Discussion in 'Bullion Investing' started by Revi, Feb 3, 2013.
So you havent eaten since 1964? Bet you have wicked abs.
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This paper from Fekete Research explains things perfectly in my view, from Sandeep Jaitly on Austrian school of economics. It just makes a lot of sense to me. I first saw him discuss this on the Keiser Report, and have provided a couple short clips about this topic. Although there are more interviews with him that are just as worth watching.
As the paper in my previous post postulates to some degree, I agree with it that the concept of measuring valuation originated with gold (and silver too) as the baseline because it was always in surplus compared to what came out of the ground which stemmed from it's desirability as jewelry. The labor cost ensures it will always be representative of the same amount of work, and the fungibility+divisibility+durability+portability means not only will the metal last forever but so will the value regardless of what happens to it.
Not necessarily. Greece is using Tem coupons in addition to the Euro. There are a number of barter currencies there, and over 4,000 gold dealers in Attica. It just depends on what you need to be able to use the currency for, taxes or groceries?
"For each ounce of gold we have, we are
willing to accept the next ounce of gold on exactly the same terms"
I simply do not believe that is true of gold. Substitute oil in our modern economy and that would be closest in my view.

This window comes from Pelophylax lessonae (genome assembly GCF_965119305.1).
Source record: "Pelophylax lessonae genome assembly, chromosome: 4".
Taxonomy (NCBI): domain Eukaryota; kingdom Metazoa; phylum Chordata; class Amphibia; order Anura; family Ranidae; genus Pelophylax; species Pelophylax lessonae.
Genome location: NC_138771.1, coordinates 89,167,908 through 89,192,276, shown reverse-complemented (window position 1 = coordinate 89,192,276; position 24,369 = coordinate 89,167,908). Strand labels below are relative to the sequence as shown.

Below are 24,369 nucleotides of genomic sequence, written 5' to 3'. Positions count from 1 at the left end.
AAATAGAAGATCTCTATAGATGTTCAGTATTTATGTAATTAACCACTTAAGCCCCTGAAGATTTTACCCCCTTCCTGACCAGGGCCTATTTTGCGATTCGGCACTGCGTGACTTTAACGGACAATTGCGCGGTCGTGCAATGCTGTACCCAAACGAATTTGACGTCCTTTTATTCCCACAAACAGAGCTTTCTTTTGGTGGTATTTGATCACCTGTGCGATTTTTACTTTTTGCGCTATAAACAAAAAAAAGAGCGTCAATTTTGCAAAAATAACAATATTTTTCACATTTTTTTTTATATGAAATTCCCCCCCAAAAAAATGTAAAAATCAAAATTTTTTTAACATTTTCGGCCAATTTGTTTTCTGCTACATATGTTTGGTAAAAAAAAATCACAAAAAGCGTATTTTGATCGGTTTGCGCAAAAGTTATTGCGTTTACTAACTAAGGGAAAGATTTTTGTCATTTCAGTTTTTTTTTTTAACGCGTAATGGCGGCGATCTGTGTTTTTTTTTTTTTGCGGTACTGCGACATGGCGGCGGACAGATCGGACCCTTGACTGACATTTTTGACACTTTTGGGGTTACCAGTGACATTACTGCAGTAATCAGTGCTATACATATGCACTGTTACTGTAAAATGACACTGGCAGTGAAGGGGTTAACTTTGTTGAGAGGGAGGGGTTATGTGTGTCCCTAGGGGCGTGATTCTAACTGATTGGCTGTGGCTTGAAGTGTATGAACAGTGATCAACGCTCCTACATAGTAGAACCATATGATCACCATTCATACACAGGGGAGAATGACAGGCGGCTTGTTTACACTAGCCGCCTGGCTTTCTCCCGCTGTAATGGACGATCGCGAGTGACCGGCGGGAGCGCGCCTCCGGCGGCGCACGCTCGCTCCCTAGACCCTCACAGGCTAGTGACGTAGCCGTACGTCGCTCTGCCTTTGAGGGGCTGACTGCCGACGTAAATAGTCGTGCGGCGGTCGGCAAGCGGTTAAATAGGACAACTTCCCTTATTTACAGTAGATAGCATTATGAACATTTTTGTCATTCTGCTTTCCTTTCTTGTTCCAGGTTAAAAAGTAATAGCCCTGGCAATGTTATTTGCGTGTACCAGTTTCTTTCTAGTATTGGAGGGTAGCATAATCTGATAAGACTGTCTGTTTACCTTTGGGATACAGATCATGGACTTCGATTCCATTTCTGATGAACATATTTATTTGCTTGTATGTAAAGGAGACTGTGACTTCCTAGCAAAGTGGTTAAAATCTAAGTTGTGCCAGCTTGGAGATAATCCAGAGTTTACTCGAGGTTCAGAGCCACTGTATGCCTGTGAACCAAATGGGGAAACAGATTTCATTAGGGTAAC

The entire premise of this paper is predicated on this statement, so therefor the paper in total I do not agree with. I agree with many of the actions as theorized, I just do not believe they pertain to gold.
I also hesitated there, but I don't think it undermines the premise which is that the baseline for valuation was derived out of precious metals. It could have been worded more accurately as "For each ounce of gold we have, we are willing to accept the same approximate amount of buying power in collateral". Oil gets used up and wouldn't have a growing surplus over time as gold does which was part of the reasoning behind the premise. I don't think you are focusing on the right aspects. It's fine if you don't agree with Austiran economics, but I ascribe to that as opposed to Keynesianism.
Same here. But I don't think I'll ever be interested in copper or nickel coins unless they are really exceptional. Lately, I have been buying large silver pieces like 8 reales and yen from the Meiji period, and I just bought a Napoleon 5 francs and Chinese silver dollar. These are big, thick coins with a decent melt value. But whenever I go overboard with numismatic, I remind myself to revert to buying bars or rounds to balance things out. I think semi-numismatic coins may do decent in the next leg of the silver bull run. They may not perform as well as bullion, but I want to snatch a good amount before they become unattainable by most of the middle class.
Apparently not, trillions printed to fund yearly deficits, everything is OK though!!! Dollar is king and will never fall, of course that is what they all say during their reign, but hey we are DIFFERENT!!
The government has 16 trillion dollars in debt with yearly deficits at around 1.1 trillion and probably going to increase. Don't see how that isn't going to cause at least moderate inflation, if not runaway hyperinflation at some point.
Never underestimate the governments ability to prop up a decaying system though, they truly are experts in the field.
Hard assets is where its at in my opinion. Gold/Silver/Land/Businesses that are more immune to currency collapse and recession.
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